Hazel instructed the parties in the Maryland case to submit, by 2 pm on Friday, either a stipulation that the government will not make any further efforts to include a citizenship question on the census or a scheduling order for how the parties would proceed on the plaintiffs’ claim that an intent to discriminate against minorities was behind the government’s decision to include the citizenship question.
Last week a divided Supreme Court ruled that the Trump administration’s stated reason for including a question about citizenship on the 2020 census – to help the Department of Justice better enforce federal voting rights laws – was a pretext. The “evidence,” Chief Justice John Roberts wrote, “tells a story that does not match the explanation that” Secretary of Commerce Wilbur Ross provided. The court’s four liberal justices joined Roberts in sending the case back to the Department of Commerce for a do-over, but on Tuesday, July 2, the government announced that the 2020 census will apparently not include the question after all.
Ross had declared last year that a question about citizenship would be included on the 2020 census. That announcement drew an immediate challenge from New York and other state and local governments, as well as several immigrants’ rights groups. The challengers feared that, if a question about citizenship were part of the census, households with residents who are not U.S. citizens would be less likely to respond, leading to an inaccurate count. And that, the challengers worried, could cost the states seats in the House of Representatives and millions of dollars in federal funding.
In January, a federal district court in New York blocked the government from including the citizenship question on the census. The Trump administration asked the Supreme Court to weigh in, which the justices agreed to do; they heard oral argument in the case in late April. Roughly a month later, the challengers notified the justices about new evidence suggesting that Thomas Hofeller, a Republican redistricting specialist who died last year, had played a role in the decision to add the citizenship question, and that the question had been included in the hope of providing whites and Republicans with an advantage in future elections. The evidence led to a series of last-minute filings in the Supreme Court and in a federal court in Maryland, where a district judge had reopened another challenge to reconsider whether Ross had wanted to add the citizenship question to discriminate against Hispanics.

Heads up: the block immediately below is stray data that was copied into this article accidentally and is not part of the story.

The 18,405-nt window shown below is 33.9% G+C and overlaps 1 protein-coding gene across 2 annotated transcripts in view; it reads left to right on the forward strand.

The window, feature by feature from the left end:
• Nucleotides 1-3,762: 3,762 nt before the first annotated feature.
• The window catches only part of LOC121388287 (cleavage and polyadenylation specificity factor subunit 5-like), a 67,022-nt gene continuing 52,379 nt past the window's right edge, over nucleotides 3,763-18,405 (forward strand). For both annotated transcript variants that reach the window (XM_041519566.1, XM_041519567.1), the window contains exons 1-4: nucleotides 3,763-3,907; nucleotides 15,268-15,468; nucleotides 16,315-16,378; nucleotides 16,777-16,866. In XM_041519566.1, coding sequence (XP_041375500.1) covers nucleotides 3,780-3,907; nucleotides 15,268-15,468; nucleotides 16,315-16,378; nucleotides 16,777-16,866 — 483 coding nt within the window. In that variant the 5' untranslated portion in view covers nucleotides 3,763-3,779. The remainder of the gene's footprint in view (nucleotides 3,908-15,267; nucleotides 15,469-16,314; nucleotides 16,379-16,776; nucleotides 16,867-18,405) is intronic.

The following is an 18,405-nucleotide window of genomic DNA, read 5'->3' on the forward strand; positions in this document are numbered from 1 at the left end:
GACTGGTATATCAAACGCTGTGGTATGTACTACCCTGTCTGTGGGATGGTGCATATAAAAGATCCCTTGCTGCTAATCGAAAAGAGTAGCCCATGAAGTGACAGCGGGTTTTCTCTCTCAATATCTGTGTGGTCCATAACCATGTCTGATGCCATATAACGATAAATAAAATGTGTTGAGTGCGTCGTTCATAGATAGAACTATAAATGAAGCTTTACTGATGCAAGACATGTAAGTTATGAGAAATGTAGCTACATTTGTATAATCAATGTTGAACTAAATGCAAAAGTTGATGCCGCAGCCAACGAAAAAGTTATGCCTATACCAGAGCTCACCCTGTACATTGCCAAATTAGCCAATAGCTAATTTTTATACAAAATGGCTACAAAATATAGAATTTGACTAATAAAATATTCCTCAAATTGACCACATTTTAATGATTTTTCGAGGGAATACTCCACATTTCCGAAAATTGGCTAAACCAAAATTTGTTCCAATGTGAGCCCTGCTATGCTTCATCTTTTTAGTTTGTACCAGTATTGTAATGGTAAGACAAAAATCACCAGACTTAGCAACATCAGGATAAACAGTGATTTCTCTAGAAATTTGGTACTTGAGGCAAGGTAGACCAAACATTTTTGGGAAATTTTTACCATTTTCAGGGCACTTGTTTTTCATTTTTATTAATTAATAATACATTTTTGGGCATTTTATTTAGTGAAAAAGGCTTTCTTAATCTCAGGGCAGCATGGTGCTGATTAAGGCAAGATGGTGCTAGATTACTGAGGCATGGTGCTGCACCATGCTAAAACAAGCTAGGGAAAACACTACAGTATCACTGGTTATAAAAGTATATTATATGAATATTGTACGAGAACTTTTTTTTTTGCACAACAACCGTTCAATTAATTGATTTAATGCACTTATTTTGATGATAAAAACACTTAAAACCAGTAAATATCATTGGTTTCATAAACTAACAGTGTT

Last week, a fractured court agreed with the government that the Constitution allowed Ross to decide to use the citizenship question, and that he could do so even though employees of the Census Bureau had recommended another approach to gathering citizenship data. The court noted that it was also reasonable for Ross to decide to use the question even if it might lead to a lower response rate from households with residents who are not U.S. citizens. But at the same time, Roberts stressed, the government needed to provide a better explanation for its decision.
In the wake of Thursday’s ruling, it wasn’t immediately clear what the government planned to do. The Department of Justice indicated only that it was “disappointed” by the ruling but would “continue to defend this Administration’s lawful exercises of executive power.” President Donald Trump seemed to leave open the possibility that the administration would still seek to include the question, tweeting that he had asked the lawyers “if they can delay the Census, no matter how long,” until the Supreme Court “is given additional information from which it can make a final and decisive decision on this very critical matter.”
But on Tuesday the government seemed to close the door on including the question. In an email to lawyers involved in the case that was circulated widely on Twitter, Department of Justice attorney Kate Bailey wrote that the “decision has been made to print the 2020 Decennial Census questionnaire without a citizenship question,” and “the printer has begun the printing process.”
With the legal battle over the citizenship question apparently over, the start of the 2020 census is approximately seven and a half months away: The first enumeration begins on January 21, 2020, in Toksook Bay, Alaska.